Heap Temperature and Home Composting
Temperature is an important factor in the composting process along with the CN ratio, moisture content, pH and aeration. The actual temperature will vary depending on the size of the compost bin, the air temperature, moisture content, ventilation, aeration of the material and the type of material being composted.
The heat generated during the thermophilic stage of hot composting is the most important factor in the elimination of plant pathogen in the organic materials. However other factors such as competition for nutrients, the production of toxic compounds, the activity of enzymes produced in the compost and the production of antibiotics and parasitism within the heap also play a role.
The effect of moisture content on the temperature is not always given sufficient recognition in home composting; it plays an important role in temperature distribution within the composting material. A higher moisture content will result in the hot core in the centre of the heap extending nearer to the surface, than is the case with low moisture levels, and higher temperatures near the surface of the composting material. This is important when taking temperature readings as it affects the depth to which the probe should be inserted. The temperature will also be influenced by the size of the materials being composted. Material that has been shredded, or does not exceed an inch and a half in length, will provide a larger surface area exposed to microbial activity and offer better insulation resulting in less heat loss and a better temperature distribution.
The majority of the material on this page applies to hot composting where the composter is trying to achieve higher temperatures for rapid composting or to sanitise the product but there is some information towards the end on temperatures achieved when using cold or passive composting techniques.
Environmental factors around the bin or heap will also influence the temperature and speed of the compositing process. Hotter temperatures in the summer and spring will increase the rate of decomposition while during the cold winter season the process may come to a virtual halt unless the bin is well insulated.
It is hoped that more people (and schools) will be encouraged to monitor the temperature, pH and if possible the moisture content of their bins during composting and then send in details of their results for inclusion on these pages with details of the type of bin and material being composted. As an additional exercise schools could monitor the temperatures (and pH) of their Rotbots to see if they can record temperature rises during decomposition of waste in a litre container.
Temperatures during hot composting and microbial activity
Most of the temperature rise within the composting material is a result of the activity of the microbes in the bin. As the microorganisms work to decompose the compost, their metabolic activity generates heat, which raises the temperature of the composting material.
Temperatures between 32°C (90°F) and 60°C (140°F) normally indicate rapid decomposition is taking place in the compost heap and this is most common shortly after material has been added.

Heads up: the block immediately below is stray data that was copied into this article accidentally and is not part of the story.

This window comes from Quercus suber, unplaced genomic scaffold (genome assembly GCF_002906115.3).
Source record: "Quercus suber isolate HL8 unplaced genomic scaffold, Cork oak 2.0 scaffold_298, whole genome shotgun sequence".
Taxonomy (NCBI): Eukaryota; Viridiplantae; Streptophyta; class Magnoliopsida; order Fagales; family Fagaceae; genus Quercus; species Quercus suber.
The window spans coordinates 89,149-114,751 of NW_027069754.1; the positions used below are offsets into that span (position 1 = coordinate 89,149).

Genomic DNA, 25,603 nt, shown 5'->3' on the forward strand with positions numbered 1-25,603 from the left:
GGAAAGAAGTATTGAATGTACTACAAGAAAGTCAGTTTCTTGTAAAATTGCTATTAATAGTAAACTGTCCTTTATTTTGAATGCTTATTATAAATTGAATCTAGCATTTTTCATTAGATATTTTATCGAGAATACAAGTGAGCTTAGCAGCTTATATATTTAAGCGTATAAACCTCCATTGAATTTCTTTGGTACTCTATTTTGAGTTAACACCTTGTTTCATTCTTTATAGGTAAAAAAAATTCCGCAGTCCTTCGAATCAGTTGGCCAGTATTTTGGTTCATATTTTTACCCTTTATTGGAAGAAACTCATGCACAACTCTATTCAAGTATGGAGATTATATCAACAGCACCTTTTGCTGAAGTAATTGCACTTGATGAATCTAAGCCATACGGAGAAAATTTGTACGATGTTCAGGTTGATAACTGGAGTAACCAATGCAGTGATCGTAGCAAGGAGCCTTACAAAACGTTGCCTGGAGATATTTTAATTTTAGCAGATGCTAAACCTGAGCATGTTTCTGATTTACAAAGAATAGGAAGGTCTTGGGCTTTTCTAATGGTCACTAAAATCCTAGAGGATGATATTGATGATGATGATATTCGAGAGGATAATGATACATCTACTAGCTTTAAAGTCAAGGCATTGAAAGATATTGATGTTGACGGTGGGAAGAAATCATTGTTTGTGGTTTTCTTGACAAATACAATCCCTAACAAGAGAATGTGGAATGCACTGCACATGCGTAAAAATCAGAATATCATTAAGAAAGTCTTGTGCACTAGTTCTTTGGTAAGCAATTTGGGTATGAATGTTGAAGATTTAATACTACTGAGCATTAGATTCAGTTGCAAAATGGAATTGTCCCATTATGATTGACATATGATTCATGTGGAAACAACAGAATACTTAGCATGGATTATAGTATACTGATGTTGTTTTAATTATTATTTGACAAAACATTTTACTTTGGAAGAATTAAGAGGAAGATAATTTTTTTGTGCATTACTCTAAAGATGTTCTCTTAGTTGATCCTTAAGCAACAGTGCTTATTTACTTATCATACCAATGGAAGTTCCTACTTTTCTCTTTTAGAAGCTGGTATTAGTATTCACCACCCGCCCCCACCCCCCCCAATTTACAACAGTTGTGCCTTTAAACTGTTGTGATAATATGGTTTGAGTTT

Lower temperatures signal a slowing in the composting process. However, high temperatures, in excess of 60°C, result in a reduction in the activity of the majority of microorganisms.
The microbes involved in the aerobic composting process ( Compost Microbes) fall into two groups:
- Mesophilic those that are active in temperatures of (10 °C to 45 °C) and
- Thermophilic active at 45°C to 70°C.
The psychrophiles a third group of microorganisms functioning at lower temperatures, in the range 10°C to 20°C (14°F to 68°F), do not play a significant role in hot composting but will be involved in keeping cold composting ticking over during in the winter in the UK and areas with a similar climate.
During the hot thermophlic stage efforts should be made to ensure that the composting material is kept aerated and moist, additional moisture should be added in the form of water or compost comfrey tea. Providing air and moisture are at levels which ensure biological activity is necessary to hold the high temperatures required to destroy weed seeds, pathogenic microorganisms, the eggs of parasites and fruit flies, some of which, have been shown to survive in composting material at temperatures as high as 57°C for several days.
If checked regularly the temperature of the decomposing material provides an indication as to when the pile should be turned to aerate to restore the microbial activity necessary to maintain the required temperature of for as long a period as possible.
It has been found that during the thermophilic stage up to 87% of the organisms present in the sampled heaps were in the spore forming Bacillus species, with one species Bacillus stearothermophilus predominant at temperatures of over 65°C. However, there are a wide range of thermophilic bacteria and fungi that have been isolated from compost during the thermophilic stage. Although the heap will be repopulated when it cools it is desirable avoid temperatures of over 65°C to maintain a broad population of microbes to ensure decomposition of the composting material.